UBIQUITY: What is the upshot?
CAI: Rabin's great result -- and by coincidence, at the same time Solovay and Strassen found another probabilistic method to test primality -- was very much responsible for the great amount of initial enthusiasm of this whole idea of probabilistic computation. Of course, the idea of probabilistic computation did not originate with them. Monte-Carlo methods had been used before. But there is a revolutionary new perspective in a quantitative sense. Rabin and Solovay-Strassen now gave a rigorously defined notion of what it meant to have a provably fast probabilistic algorithm -- that for every number, every input, the procedure is supposed to succeed, with very high probability in polynomial time.
UBIQUITY: Then it's a probability issue?
CAI: To an extent, but the notion is different from, say, my picking a random number and finding that 50 percent of the time I can do well. For example, for primes this "method" is totally useless. If I say "Half the time I can do well" -- well, half the times it is even, so of course you can do well. But the claim that for every number I can do well, meaning with polynomial time, I can tell you if it is a prime or not with high probability, this is different! There followed a period of a great deal of excitement, finding all sorts of randomized algorithms for all sorts of problems. This was followed further by a great deal of work on derandomization, where one first designs a randomized algorithm, then substitutes the randomness by deterministic means. Nowadays, there are all sorts of algorithms. Graph algorithms, for example, instead of doing a depth-first-search or some such natural steps, mimic a certain randomized process and argue that you will have succeeded when all is said and done.
UBIQUITY: Is your argument essentially that it's okay for theory to appear useless, because mere appearance belies the fact that it actually has important and useful benefits?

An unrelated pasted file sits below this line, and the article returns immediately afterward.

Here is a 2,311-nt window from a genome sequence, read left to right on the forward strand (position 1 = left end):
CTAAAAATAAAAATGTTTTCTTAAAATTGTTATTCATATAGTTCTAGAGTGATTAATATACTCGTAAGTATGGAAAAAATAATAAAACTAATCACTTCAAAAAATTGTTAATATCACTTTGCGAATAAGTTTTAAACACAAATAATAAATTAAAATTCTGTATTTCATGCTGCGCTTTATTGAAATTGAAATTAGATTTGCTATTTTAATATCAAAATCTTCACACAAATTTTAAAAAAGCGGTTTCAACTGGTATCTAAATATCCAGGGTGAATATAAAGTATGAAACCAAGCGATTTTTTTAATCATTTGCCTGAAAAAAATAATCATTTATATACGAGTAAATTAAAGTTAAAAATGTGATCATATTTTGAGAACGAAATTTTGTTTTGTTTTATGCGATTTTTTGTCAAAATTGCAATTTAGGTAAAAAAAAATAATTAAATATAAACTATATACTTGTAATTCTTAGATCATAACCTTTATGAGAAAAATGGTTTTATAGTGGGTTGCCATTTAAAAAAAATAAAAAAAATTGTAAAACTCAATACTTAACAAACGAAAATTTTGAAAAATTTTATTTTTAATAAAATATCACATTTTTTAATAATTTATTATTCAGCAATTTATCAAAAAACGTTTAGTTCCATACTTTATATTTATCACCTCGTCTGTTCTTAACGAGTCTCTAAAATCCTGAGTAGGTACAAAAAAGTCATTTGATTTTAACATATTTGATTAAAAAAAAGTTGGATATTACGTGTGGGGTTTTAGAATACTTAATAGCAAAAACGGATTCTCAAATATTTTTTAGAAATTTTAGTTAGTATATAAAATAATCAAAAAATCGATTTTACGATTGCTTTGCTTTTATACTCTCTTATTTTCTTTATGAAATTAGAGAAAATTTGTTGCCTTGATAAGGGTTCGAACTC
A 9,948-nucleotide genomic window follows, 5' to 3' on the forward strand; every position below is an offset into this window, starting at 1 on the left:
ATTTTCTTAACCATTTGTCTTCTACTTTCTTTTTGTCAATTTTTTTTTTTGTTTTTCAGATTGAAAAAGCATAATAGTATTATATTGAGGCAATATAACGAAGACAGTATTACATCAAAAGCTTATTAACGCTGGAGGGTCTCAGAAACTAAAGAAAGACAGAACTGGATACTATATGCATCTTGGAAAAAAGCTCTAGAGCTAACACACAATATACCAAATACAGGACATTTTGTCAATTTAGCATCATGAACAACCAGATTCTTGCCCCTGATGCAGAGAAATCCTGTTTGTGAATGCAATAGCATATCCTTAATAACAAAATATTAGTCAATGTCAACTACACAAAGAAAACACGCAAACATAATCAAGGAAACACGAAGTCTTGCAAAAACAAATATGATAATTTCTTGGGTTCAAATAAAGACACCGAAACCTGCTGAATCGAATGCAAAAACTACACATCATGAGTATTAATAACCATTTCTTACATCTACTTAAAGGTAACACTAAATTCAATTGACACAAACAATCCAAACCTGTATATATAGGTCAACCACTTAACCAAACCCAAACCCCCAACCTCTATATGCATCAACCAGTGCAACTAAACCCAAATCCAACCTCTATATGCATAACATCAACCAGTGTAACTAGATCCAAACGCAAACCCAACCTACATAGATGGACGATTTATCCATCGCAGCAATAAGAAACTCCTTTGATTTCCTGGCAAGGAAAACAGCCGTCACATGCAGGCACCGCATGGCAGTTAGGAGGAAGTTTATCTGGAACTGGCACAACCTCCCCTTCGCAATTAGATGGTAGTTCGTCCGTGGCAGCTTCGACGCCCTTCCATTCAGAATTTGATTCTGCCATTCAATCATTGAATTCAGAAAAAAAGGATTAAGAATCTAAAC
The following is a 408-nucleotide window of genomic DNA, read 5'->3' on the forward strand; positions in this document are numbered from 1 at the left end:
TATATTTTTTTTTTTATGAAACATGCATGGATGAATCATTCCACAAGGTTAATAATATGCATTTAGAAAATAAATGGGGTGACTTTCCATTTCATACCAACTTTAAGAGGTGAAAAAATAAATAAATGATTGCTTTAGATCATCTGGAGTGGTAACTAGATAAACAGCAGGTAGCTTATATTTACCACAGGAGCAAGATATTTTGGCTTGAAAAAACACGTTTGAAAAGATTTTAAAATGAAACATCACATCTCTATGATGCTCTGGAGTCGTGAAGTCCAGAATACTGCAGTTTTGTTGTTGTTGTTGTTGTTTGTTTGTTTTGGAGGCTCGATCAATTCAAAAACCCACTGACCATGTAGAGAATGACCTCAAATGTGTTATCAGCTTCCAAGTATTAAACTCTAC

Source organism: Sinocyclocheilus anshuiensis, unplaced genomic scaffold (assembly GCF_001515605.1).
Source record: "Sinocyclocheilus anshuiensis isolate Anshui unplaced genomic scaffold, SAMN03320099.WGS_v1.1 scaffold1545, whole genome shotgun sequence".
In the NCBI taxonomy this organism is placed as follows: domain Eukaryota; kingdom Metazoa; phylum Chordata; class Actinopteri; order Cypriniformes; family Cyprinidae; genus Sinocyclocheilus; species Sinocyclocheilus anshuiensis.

CAI: Yes. I would argue that in my experience it's been proven again and again that curiosity-driven research has a very good chance of paying high dividends down the road. This is true especially but not exclusively for theoretical research.
UBIQUITY: So there is an expectation that sooner or later there will be a benefit from all theoretical research?
CAI: Not exactly an "expectation," and not "all," because some of it may not. That's the nature and beauty of research. If we knew what would happen, we wouldn't do research anymore. The whole point is to discover things. My argument is that there is a good chance that curiosity-driven research will pay off, and it tends to pay big when it does. The most innovative ideas seem to come from this line of inquiry, though of course I can't predict which will be the winning bet. I'm further arguing that humanity must do research for its own dignity. We should do it for our species, for our intellectual development, and for our self-respect as scientists. Computation is governed by quantifiable laws. We must seek the truth. Look at physics, for example; when physicists look at various things, it's not always with some immediate application in mind. So much in today's world is derived out of research totally dedicated to the search of truth, beauty, regularity, harmony, etc. It seems that historical evidence supports the belief that blue sky research almost inevitably brings about quite practical applications. I take that as an article of faith, and I think to argue otherwise is shortsighted.
UBIQUITY: Let's return to the primality problem itself.
CAI: So here is the big result that Agrawal and two of his students recently obtained. They've shown that primality testing is in polynomial time. This closed the loop, if you will. It is fascinating, starting off from a deterministic algorithm, through randomness, back to deterministic. One can perhaps take the philosophical view that if you didn't have the Rabin-type randomized algorithm you could still have shown primality is in P. The whole edifice of randomization is not needed. Minimally, in the legalistic sense, perhaps, but in fact historically it's false. They came to the deterministic algorithm by discovering other randomized algorithms. Finally they can show that it did not require any randomization, using some number theoretic estimates that were unconditionally proven.